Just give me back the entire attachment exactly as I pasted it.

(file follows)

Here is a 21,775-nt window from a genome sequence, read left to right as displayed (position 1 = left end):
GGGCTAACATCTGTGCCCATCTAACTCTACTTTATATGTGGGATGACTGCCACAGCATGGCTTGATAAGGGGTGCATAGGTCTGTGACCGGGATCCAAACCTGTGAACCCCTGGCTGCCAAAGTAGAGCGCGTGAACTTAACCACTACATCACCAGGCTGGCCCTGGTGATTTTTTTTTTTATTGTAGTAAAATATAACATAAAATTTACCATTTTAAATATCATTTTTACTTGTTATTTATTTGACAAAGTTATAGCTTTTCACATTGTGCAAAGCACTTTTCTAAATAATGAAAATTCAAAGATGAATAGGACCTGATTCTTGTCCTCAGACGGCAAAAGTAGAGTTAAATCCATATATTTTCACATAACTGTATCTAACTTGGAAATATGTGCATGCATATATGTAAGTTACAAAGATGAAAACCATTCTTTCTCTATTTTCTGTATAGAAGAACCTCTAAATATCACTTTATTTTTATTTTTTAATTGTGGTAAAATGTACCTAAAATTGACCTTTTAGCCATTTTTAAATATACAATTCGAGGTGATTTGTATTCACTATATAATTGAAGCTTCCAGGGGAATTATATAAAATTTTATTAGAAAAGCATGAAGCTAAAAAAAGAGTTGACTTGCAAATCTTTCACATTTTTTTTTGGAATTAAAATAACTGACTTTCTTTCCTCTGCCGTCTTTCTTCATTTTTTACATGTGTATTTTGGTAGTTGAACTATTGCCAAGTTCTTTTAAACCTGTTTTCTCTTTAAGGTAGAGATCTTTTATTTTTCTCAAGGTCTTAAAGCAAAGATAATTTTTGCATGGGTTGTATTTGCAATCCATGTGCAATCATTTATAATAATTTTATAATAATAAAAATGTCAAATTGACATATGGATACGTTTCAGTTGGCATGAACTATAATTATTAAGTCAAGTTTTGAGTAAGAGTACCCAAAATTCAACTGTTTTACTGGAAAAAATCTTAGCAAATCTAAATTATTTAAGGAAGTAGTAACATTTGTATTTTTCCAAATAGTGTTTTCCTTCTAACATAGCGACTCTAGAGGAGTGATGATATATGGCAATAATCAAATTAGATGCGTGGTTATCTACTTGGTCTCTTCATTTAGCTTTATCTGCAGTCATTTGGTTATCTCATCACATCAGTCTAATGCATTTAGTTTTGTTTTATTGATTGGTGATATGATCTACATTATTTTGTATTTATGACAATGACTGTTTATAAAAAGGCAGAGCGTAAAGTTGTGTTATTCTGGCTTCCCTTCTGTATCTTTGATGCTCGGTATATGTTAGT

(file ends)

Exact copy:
Here is a 21,775-nt window from a genome sequence, read left to right as displayed (position 1 = left end):
GGGCTAACATCTGTGCCCATCTAACTCTACTTTATATGTGGGATGACTGCCACAGCATGGCTTGATAAGGGGTGCATAGGTCTGTGACCGGGATCCAAACCTGTGAACCCCTGGCTGCCAAAGTAGAGCGCGTGAACTTAACCACTACATCACCAGGCTGGCCCTGGTGATTTTTTTTTTTATTGTAGTAAAATATAACATAAAATTTACCATTTTAAATATCATTTTTACTTGTTATTTATTTGACAAAGTTATAGCTTTTCACATTGTGCAAAGCACTTTTCTAAATAATGAAAATTCAAAGATGAATAGGACCTGATTCTTGTCCTCAGACGGCAAAAGTAGAGTTAAATCCATATATTTTCACATAACTGTATCTAACTTGGAAATATGTGCATGCATATATGTAAGTTACAAAGATGAAAACCATTCTTTCTCTATTTTCTGTATAGAAGAACCTCTAAATATCACTTTATTTTTATTTTTTAATTGTGGTAAAATGTACCTAAAATTGACCTTTTAGCCATTTTTAAATATACAATTCGAGGTGATTTGTATTCACTATATAATTGAAGCTTCCAGGGGAATTATATAAAATTTTATTAGAAAAGCATGAAGCTAAAAAAAGAGTTGACTTGCAAATCTTTCACATTTTTTTTTGGAATTAAAATAACTGACTTTCTTTCCTCTGCCGTCTTTCTTCATTTTTTACATGTGTATTTTGGTAGTTGAACTATTGCCAAGTTCTTTTAAACCTGTTTTCTCTTTAAGGTAGAGATCTTTTATTTTTCTCAAGGTCTTAAAGCAAAGATAATTTTTGCATGGGTTGTATTTGCAATCCATGTGCAATCATTTATAATAATTTTATAATAATAAAAATGTCAAATTGACATATGGATACGTTTCAGTTGGCATGAACTATAATTATTAAGTCAAGTTTTGAGTAAGAGTACCCAAAATTCAACTGTTTTACTGGAAAAAATCTTAGCAAATCTAAATTATTTAAGGAAGTAGTAACATTTGTATTTTTCCAAATAGTGTTTTCCTTCTAACATAGCGACTCTAGAGGAGTGATGATATATGGCAATAATCAAATTAGATGCGTGGTTATCTACTTGGTCTCTTCATTTAGCTTTATCTGCAGTCATTTGGTTATCTCATCACATCAGTCTAATGCATTTAGTTTTGTTTTATTGATTGGTGATATGATCTACATTATTTTGTATTTATGACAATGACTGTTTATAAAAAGGCAGAGCGTAAAGTTGTGTTATTCTGGCTTCCCTTCTGTATCTTTGATGCTCGGTATATGTTAGT